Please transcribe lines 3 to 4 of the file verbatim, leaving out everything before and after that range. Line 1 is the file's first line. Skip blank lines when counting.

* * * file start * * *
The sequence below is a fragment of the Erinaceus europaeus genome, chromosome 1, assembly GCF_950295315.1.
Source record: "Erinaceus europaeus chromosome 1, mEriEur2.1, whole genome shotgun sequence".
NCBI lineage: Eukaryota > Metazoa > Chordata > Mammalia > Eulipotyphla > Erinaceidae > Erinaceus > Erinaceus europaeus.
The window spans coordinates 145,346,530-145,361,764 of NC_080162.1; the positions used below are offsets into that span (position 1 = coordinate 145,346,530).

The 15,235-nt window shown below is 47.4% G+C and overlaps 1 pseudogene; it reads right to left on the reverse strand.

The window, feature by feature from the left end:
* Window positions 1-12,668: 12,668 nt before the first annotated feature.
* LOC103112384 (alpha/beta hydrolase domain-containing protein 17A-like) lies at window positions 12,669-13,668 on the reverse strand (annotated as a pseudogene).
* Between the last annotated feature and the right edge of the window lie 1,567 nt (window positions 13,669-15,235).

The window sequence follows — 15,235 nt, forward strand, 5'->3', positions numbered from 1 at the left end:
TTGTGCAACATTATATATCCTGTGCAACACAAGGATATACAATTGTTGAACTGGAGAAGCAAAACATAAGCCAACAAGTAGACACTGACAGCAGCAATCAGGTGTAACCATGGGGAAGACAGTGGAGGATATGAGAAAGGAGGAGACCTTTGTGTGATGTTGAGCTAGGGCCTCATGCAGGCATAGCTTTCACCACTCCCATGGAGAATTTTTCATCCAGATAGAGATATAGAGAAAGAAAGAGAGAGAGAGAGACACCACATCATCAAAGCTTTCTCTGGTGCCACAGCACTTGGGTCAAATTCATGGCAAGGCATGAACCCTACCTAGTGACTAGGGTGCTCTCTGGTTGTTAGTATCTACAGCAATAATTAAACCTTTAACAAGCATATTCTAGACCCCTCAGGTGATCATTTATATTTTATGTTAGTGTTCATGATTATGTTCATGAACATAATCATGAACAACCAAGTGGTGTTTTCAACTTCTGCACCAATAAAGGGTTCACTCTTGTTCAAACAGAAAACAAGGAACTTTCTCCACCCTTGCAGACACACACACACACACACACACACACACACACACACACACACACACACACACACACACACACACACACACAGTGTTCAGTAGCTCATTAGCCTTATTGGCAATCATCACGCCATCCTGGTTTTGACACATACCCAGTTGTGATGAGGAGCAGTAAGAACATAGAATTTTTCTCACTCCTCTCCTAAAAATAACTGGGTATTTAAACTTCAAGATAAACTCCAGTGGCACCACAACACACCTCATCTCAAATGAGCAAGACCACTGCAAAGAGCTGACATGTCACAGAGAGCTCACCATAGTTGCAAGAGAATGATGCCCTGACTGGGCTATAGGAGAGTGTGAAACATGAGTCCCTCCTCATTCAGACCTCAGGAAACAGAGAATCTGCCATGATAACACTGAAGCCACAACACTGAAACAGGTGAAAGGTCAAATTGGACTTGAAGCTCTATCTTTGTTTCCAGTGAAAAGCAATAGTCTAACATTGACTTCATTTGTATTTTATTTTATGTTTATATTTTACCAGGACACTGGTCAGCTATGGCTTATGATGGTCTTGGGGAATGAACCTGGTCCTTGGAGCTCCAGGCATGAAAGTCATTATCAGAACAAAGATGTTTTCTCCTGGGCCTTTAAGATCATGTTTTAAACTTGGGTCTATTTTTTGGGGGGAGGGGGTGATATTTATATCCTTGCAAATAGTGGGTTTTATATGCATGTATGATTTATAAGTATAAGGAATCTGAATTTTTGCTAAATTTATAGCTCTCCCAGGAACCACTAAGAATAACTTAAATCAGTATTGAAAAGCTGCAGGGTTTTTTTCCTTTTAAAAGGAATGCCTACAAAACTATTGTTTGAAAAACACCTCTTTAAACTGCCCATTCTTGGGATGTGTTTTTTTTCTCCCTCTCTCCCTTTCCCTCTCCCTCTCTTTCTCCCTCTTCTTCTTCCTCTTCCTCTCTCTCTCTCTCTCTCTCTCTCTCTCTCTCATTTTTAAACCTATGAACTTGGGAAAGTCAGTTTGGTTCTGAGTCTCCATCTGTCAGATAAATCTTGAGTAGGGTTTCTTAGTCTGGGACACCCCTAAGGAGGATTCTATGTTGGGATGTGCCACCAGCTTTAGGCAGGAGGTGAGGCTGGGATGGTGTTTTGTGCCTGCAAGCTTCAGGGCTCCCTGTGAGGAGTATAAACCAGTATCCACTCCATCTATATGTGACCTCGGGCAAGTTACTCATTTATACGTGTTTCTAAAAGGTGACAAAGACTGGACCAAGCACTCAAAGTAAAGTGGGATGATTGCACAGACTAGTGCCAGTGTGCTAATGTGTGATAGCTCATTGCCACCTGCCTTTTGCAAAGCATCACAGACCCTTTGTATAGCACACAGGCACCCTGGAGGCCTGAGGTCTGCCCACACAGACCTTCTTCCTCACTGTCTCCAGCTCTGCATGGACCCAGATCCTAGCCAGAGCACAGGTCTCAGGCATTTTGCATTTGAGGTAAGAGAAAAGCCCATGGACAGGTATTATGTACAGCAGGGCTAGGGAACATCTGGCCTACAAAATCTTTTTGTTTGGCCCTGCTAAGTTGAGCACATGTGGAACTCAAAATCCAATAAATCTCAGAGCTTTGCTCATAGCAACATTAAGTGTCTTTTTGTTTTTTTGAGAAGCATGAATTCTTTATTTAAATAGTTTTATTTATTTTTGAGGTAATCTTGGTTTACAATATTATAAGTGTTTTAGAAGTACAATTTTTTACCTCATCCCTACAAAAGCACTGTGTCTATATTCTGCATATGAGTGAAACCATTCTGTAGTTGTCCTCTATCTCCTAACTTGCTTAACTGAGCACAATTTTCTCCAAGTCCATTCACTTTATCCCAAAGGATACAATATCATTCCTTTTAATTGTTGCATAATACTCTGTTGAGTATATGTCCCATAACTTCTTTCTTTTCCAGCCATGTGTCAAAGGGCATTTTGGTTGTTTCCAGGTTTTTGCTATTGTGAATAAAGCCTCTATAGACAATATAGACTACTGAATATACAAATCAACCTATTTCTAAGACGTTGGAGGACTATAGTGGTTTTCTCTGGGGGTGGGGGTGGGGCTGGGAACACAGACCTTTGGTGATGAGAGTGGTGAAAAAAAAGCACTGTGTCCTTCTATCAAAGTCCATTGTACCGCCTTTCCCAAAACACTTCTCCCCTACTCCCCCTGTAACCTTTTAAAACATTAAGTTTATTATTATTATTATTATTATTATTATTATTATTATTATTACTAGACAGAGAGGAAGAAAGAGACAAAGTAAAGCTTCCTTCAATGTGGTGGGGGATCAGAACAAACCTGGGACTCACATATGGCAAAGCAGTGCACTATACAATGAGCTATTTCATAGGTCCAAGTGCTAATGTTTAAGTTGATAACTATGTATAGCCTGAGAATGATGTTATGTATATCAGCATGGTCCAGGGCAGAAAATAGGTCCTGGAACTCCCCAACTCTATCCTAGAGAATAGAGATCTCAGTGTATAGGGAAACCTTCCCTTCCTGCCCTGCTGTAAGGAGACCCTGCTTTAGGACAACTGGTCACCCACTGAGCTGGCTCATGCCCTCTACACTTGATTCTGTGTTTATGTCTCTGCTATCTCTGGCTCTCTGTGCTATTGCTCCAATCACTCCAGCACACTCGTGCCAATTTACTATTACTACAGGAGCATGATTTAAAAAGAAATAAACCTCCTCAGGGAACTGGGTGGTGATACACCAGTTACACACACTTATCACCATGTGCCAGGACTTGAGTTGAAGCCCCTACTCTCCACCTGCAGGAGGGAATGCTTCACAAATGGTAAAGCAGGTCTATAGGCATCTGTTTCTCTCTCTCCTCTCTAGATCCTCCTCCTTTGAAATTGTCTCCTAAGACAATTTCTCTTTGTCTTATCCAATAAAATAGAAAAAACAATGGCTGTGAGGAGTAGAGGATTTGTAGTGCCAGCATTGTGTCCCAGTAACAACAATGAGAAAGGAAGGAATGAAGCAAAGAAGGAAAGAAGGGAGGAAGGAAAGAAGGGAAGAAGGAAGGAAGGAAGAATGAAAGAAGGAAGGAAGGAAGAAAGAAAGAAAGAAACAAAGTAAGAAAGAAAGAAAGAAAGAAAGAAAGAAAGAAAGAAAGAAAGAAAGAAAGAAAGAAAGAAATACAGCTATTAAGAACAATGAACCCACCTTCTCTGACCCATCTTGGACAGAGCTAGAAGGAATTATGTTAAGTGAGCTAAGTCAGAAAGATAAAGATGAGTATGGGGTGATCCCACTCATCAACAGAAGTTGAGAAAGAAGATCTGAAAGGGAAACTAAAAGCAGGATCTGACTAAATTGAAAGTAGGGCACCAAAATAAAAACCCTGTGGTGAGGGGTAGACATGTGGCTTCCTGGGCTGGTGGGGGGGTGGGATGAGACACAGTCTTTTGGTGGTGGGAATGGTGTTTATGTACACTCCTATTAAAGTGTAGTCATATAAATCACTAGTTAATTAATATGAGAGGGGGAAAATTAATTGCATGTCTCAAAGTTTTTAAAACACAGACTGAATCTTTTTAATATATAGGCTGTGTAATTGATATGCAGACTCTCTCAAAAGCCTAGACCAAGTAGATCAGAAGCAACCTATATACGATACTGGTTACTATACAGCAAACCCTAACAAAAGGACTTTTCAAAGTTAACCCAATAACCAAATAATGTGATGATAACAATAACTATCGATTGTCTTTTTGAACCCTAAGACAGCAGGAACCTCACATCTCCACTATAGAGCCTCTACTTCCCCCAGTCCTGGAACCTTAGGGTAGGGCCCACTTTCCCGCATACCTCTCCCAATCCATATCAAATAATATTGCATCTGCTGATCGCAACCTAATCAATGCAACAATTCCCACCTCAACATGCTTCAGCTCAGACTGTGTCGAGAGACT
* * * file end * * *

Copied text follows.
NCBI lineage: Eukaryota > Metazoa > Chordata > Mammalia > Eulipotyphla > Erinaceidae > Erinaceus > Erinaceus europaeus.
The window spans coordinates 145,346,530-145,361,764 of NC_080162.1; the positions used below are offsets into that span (position 1 = coordinate 145,346,530).